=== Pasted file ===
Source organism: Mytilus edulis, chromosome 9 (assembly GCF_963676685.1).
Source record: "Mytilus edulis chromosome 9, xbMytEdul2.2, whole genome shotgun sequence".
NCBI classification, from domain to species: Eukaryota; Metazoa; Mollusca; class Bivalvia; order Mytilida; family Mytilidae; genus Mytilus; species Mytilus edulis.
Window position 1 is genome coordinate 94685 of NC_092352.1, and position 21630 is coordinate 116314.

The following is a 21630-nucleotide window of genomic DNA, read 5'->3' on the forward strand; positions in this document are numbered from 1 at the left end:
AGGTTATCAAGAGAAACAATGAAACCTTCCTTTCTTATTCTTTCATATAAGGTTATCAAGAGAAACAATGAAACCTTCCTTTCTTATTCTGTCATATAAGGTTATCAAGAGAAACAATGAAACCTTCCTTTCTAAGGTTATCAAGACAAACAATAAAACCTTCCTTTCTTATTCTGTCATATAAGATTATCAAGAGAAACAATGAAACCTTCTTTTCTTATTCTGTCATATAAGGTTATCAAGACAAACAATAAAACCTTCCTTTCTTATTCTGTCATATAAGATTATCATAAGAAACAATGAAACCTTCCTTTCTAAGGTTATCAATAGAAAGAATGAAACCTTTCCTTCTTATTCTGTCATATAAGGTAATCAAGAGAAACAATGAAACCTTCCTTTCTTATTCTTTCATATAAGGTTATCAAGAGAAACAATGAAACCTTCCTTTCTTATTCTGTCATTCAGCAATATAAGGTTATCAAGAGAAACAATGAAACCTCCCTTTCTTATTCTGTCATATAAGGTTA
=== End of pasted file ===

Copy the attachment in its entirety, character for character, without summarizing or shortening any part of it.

Source organism: Mytilus edulis, chromosome 9 (assembly GCF_963676685.1).
Source record: "Mytilus edulis chromosome 9, xbMytEdul2.2, whole genome shotgun sequence".
NCBI classification, from domain to species: Eukaryota; Metazoa; Mollusca; class Bivalvia; order Mytilida; family Mytilidae; genus Mytilus; species Mytilus edulis.
Window position 1 is genome coordinate 94685 of NC_092352.1, and position 21630 is coordinate 116314.

The following is a 21630-nucleotide window of genomic DNA, read 5'->3' on the forward strand; positions in this document are numbered from 1 at the left end:
AGGTTATCAAGAGAAACAATGAAACCTTCCTTTCTTATTCTTTCATATAAGGTTATCAAGAGAAACAATGAAACCTTCCTTTCTTATTCTGTCATATAAGGTTATCAAGAGAAACAATGAAACCTTCCTTTCTAAGGTTATCAAGACAAACAATAAAACCTTCCTTTCTTATTCTGTCATATAAGATTATCAAGAGAAACAATGAAACCTTCTTTTCTTATTCTGTCATATAAGGTTATCAAGACAAACAATAAAACCTTCCTTTCTTATTCTGTCATATAAGATTATCATAAGAAACAATGAAACCTTCCTTTCTAAGGTTATCAATAGAAAGAATGAAACCTTTCCTTCTTATTCTGTCATATAAGGTAATCAAGAGAAACAATGAAACCTTCCTTTCTTATTCTTTCATATAAGGTTATCAAGAGAAACAATGAAACCTTCCTTTCTTATTCTGTCATTCAGCAATATAAGGTTATCAAGAGAAACAATGAAACCTCCCTTTCTTATTCTGTCATATAAGGTTA